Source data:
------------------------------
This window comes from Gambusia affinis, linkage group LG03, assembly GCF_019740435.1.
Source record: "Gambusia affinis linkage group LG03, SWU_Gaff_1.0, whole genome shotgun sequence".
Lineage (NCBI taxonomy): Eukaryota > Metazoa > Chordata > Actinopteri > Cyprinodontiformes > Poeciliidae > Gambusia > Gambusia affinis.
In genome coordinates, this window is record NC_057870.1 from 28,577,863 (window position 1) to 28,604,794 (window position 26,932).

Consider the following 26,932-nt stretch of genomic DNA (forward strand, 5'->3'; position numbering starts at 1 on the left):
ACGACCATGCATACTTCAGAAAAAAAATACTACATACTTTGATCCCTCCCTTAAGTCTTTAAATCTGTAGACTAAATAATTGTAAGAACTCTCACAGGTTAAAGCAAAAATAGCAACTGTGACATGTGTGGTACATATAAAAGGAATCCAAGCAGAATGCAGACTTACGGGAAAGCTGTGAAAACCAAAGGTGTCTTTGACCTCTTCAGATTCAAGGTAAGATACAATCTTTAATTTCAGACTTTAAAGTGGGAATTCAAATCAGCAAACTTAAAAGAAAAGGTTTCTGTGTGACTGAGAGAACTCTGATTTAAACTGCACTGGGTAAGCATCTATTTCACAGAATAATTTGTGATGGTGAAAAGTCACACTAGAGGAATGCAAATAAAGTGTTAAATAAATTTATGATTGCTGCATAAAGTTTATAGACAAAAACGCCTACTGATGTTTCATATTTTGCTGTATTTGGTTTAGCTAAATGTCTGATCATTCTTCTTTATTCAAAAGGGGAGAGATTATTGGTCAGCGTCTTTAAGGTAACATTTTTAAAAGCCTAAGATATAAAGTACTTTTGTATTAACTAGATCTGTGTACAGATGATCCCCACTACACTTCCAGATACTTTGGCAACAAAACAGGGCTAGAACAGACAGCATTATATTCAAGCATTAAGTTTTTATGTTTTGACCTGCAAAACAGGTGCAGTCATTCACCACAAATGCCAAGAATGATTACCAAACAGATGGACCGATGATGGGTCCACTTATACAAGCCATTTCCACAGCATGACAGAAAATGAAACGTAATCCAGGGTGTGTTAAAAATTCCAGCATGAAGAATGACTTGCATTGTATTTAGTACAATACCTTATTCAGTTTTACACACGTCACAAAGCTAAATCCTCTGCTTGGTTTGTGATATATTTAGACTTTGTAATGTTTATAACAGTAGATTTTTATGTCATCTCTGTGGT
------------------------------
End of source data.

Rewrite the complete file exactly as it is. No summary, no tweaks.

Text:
This window comes from Gambusia affinis, linkage group LG03, assembly GCF_019740435.1.
Source record: "Gambusia affinis linkage group LG03, SWU_Gaff_1.0, whole genome shotgun sequence".
Lineage (NCBI taxonomy): Eukaryota > Metazoa > Chordata > Actinopteri > Cyprinodontiformes > Poeciliidae > Gambusia > Gambusia affinis.
In genome coordinates, this window is record NC_057870.1 from 28,577,863 (window position 1) to 28,604,794 (window position 26,932).

Consider the following 26,932-nt stretch of genomic DNA (forward strand, 5'->3'; position numbering starts at 1 on the left):
ACGACCATGCATACTTCAGAAAAAAAATACTACATACTTTGATCCCTCCCTTAAGTCTTTAAATCTGTAGACTAAATAATTGTAAGAACTCTCACAGGTTAAAGCAAAAATAGCAACTGTGACATGTGTGGTACATATAAAAGGAATCCAAGCAGAATGCAGACTTACGGGAAAGCTGTGAAAACCAAAGGTGTCTTTGACCTCTTCAGATTCAAGGTAAGATACAATCTTTAATTTCAGACTTTAAAGTGGGAATTCAAATCAGCAAACTTAAAAGAAAAGGTTTCTGTGTGACTGAGAGAACTCTGATTTAAACTGCACTGGGTAAGCATCTATTTCACAGAATAATTTGTGATGGTGAAAAGTCACACTAGAGGAATGCAAATAAAGTGTTAAATAAATTTATGATTGCTGCATAAAGTTTATAGACAAAAACGCCTACTGATGTTTCATATTTTGCTGTATTTGGTTTAGCTAAATGTCTGATCATTCTTCTTTATTCAAAAGGGGAGAGATTATTGGTCAGCGTCTTTAAGGTAACATTTTTAAAAGCCTAAGATATAAAGTACTTTTGTATTAACTAGATCTGTGTACAGATGATCCCCACTACACTTCCAGATACTTTGGCAACAAAACAGGGCTAGAACAGACAGCATTATATTCAAGCATTAAGTTTTTATGTTTTGACCTGCAAAACAGGTGCAGTCATTCACCACAAATGCCAAGAATGATTACCAAACAGATGGACCGATGATGGGTCCACTTATACAAGCCATTTCCACAGCATGACAGAAAATGAAACGTAATCCAGGGTGTGTTAAAAATTCCAGCATGAAGAATGACTTGCATTGTATTTAGTACAATACCTTATTCAGTTTTACACACGTCACAAAGCTAAATCCTCTGCTTGGTTTGTGATATATTTAGACTTTGTAATGTTTATAACAGTAGATTTTTATGTCATCTCTGTGGT